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Factor Analysis


Explanations > Social ResearchAnalysis > Factor Analysis

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When trying to explain something by measuring a range of independent variables, Factor Analysis helps reduce the number of reported variables by determining significant variables and 'combining' these into a a single variable (or 'factor'). It may be used in this way either to discover factors or to test a hypothesis that they exist.

The determination is statistical, but the output is a 'virtual' or unobserved variable which joins the measured variables in a linear formula that combines the observed measurements with 'factor loading' constant numbers.

Factor Analysis also can be used to help demonstrate how a complex measurement instrument is really measuring one or a few bigger things.


Perhaps the most well-known result of factor analysis is 'IQ', which is a 'virtual' variable based on variable measurements of ability in mathematics, language and logic.

The variables in many personality assessments, such as 16PF, have been identified using factor analysis.


Factor Analysis originated in psychometrics by Charles Spearman (as in Spearman correlation) and Raymond Cattell (as in 16PF) with the assessment of intelligence and personality, and has since spread to many other fields, from marketing to operations research.

Factor Analysis is different to much research, which focuses on the relationships between  independent and dependent variables. In contrast, Factor Analysis focuses on the relationship between multiple independent variables. 'Factor' basically means 'independent variable', although in this case the 'factors' are the new 'virtual' variables.

The use of Factor Analysis and its results is often an imprecise science and hence subject to debate (for example 'IQ' has been heavily criticized). Nevertheless it provides a simplification process that in practice can be very useful.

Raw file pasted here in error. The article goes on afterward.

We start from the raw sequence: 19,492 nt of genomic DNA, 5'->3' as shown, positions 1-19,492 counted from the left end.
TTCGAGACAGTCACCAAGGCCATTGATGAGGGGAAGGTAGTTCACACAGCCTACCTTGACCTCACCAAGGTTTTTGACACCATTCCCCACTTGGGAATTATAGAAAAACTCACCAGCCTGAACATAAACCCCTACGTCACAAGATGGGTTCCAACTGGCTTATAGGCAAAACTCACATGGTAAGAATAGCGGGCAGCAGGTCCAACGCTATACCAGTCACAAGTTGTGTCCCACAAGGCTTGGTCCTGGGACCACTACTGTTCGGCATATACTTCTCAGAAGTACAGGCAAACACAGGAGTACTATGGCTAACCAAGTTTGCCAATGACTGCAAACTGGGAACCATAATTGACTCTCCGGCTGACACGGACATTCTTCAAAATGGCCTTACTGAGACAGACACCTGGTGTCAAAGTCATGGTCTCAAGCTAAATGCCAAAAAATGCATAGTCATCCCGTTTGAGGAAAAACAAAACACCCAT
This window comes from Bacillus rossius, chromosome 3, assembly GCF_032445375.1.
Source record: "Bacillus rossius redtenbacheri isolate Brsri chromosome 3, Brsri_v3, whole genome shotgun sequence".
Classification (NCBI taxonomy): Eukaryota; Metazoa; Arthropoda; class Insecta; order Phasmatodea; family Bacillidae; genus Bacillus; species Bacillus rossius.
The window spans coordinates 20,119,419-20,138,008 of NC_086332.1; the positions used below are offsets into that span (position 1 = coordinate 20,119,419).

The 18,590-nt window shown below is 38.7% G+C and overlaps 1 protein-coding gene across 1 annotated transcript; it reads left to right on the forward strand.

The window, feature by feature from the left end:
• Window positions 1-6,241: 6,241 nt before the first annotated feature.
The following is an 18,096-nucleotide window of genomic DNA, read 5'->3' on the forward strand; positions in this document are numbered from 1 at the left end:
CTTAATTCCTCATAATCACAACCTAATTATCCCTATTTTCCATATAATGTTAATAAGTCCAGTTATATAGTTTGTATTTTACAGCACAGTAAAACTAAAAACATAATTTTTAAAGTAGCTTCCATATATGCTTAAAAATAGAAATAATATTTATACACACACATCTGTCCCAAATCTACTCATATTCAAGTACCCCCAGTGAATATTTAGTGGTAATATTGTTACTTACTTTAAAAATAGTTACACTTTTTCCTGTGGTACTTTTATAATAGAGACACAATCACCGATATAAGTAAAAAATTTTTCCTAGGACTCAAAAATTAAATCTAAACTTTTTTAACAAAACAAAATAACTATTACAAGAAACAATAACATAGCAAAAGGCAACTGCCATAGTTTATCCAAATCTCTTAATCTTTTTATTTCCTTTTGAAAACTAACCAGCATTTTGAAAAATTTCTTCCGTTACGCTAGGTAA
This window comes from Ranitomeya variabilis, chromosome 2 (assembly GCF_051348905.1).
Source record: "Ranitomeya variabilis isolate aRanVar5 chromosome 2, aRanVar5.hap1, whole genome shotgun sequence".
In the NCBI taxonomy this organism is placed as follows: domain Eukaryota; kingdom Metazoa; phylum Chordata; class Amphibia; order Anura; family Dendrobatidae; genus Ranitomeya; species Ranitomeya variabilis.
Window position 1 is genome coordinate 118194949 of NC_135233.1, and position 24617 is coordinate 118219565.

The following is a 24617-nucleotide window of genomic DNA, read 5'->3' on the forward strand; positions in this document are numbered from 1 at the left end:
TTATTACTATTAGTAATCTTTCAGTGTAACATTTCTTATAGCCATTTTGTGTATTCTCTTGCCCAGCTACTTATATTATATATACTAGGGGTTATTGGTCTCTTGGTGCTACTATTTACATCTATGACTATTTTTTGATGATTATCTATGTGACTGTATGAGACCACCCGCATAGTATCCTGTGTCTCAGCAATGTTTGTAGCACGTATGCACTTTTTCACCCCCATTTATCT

Principal component analysis

Principal Component Analysis is a variant of Factor Analysis and is equivalent when model 'errors' have the same variance. The difference lies in how Principal Component Analysis uses the total variance in the data and assume linear variable combinations, whilst Common Factor Analysis uses the common variance in the data and assumes latent variables.

Principal Component Analysis constructs as many components as there are original variables. The first component takes into account the greatest amount of variance between the variables, giving the weighting of these variables to form the single component. The second component is constructed to account for as much variance is left over that is not accounted for by the first component. The third component accounts for variance not accounted for by the first two components, and so on.

Normally, the first component is much larger than the rest, with a rapid drop off through the second and third components.  If there is no useful way of reducing the matrix of variable correlations into a smaller number of factors then all components will be approximately equal.


Eigenvalues represent the proportion of variance explained by a given variable. With five variables, the sum of the eigenvalues will be 5. Sorting the factors by eigenvalue thus results in the first factor having the greatest importance (explaining the greatest amount of variance).

Eigenvalues can be used to help identify the factors to select and carry forward for future use. Ways of doing this include:

  • Greater than one: Select variables where the eigenvalue is >1.
  • Fixed number: Select the top N variables only.
  • Proportion explained: Select a proportion of variance that you want to explain, say 95%, then select those variables that fit within this.
  • A Scree Plot is a simple sorted graph of Eigenvalues and can be used to select variables by taking only those on the steep part of the curve.

Orthogonal rotation

Factors selected through eigenvalue analysis may be refined further through orthogonal rotation. 'Orthogonal' factors are metaphorically at 'right angles' to one another, which means they do not correlate with one another and are so even more independent, making them useful measures.

For example if you were measuring types of intelligence, it would help if, say, creative intelligence was completely different from mathematical intelligence, so if you were working on one it would not 'leak' over into another area.

See also

Multiple regression

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